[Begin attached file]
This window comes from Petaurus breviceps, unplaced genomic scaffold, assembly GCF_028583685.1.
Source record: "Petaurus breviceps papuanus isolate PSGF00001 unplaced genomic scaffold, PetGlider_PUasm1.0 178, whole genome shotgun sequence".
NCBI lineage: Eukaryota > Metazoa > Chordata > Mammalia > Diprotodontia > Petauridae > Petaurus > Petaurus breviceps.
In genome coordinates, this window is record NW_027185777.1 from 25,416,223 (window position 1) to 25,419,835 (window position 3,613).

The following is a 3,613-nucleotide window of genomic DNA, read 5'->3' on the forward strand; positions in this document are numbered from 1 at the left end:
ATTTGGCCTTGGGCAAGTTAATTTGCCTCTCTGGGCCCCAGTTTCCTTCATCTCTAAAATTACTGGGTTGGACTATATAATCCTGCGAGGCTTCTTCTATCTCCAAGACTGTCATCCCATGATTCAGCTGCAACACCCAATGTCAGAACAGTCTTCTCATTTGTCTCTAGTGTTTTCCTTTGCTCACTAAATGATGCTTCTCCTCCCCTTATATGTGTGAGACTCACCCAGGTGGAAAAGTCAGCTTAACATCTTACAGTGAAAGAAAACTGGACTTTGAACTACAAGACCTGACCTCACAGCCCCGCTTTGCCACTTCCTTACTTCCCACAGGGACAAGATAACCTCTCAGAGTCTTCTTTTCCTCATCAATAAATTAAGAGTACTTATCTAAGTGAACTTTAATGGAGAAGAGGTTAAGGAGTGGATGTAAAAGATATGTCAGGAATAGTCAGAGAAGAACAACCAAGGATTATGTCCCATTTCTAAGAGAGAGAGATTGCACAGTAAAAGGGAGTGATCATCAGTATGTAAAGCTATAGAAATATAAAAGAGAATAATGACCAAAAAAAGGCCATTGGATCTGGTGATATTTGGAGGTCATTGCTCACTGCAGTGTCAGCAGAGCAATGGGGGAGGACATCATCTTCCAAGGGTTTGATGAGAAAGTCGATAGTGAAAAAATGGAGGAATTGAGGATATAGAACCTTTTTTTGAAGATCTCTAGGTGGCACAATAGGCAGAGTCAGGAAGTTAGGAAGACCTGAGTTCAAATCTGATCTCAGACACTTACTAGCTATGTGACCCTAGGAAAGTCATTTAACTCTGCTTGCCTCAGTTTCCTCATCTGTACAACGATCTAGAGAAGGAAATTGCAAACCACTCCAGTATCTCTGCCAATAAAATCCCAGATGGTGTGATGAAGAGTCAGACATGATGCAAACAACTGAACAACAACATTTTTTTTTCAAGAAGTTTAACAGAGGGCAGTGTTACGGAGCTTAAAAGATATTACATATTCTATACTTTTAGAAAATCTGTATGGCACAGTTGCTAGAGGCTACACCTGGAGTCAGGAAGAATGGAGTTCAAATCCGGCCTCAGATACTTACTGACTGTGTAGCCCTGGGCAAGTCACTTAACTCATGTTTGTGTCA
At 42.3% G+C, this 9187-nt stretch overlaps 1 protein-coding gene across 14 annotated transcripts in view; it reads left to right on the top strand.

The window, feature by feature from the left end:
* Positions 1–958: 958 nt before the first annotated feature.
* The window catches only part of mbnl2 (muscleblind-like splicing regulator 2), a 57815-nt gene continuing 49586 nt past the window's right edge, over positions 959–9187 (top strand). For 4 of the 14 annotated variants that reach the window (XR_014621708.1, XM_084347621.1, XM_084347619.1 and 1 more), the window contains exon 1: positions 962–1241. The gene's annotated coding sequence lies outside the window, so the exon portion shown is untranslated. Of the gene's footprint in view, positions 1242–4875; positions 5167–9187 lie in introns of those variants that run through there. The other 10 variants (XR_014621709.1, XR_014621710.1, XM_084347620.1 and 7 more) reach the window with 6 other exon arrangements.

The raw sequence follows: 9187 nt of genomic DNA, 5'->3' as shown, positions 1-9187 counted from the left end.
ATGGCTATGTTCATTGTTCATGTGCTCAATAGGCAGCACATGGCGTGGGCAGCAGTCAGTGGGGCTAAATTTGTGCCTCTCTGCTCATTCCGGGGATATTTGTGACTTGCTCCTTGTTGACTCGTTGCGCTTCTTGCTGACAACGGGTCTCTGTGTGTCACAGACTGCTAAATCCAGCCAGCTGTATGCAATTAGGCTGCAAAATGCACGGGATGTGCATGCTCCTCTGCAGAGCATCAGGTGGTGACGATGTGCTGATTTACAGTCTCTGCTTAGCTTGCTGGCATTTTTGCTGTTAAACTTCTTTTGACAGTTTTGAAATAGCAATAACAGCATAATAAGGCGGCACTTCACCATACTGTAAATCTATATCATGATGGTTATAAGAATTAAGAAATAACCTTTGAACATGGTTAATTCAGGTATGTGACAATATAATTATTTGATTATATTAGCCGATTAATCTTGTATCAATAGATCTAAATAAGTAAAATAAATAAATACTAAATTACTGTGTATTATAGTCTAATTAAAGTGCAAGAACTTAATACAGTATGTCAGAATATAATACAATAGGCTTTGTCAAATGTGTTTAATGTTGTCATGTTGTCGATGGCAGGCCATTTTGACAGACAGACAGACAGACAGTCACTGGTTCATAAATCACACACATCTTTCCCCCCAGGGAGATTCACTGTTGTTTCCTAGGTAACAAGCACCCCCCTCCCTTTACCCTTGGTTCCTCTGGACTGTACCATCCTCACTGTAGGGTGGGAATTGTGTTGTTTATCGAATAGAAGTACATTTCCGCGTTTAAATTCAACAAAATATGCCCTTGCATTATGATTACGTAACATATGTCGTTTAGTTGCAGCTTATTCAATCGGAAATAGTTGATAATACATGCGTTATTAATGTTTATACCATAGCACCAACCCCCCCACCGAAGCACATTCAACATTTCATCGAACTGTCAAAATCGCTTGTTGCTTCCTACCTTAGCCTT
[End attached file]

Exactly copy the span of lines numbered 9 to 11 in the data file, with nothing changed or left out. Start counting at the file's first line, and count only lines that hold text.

* Positions 1–958: 958 nt before the first annotated feature.
* The window catches only part of mbnl2 (muscleblind-like splicing regulator 2), a 57815-nt gene continuing 49586 nt past the window's right edge, over positions 959–9187 (top strand). For 4 of the 14 annotated variants that reach the window (XR_014621708.1, XM_084347621.1, XM_084347619.1 and 1 more), the window contains exon 1: positions 962–1241. The gene's annotated coding sequence lies outside the window, so the exon portion shown is untranslated. Of the gene's footprint in view, positions 1242–4875; positions 5167–9187 lie in introns of those variants that run through there. The other 10 variants (XR_014621709.1, XR_014621710.1, XM_084347620.1 and 7 more) reach the window with 6 other exon arrangements.

The raw sequence follows: 9187 nt of genomic DNA, 5'->3' as shown, positions 1-9187 counted from the left end.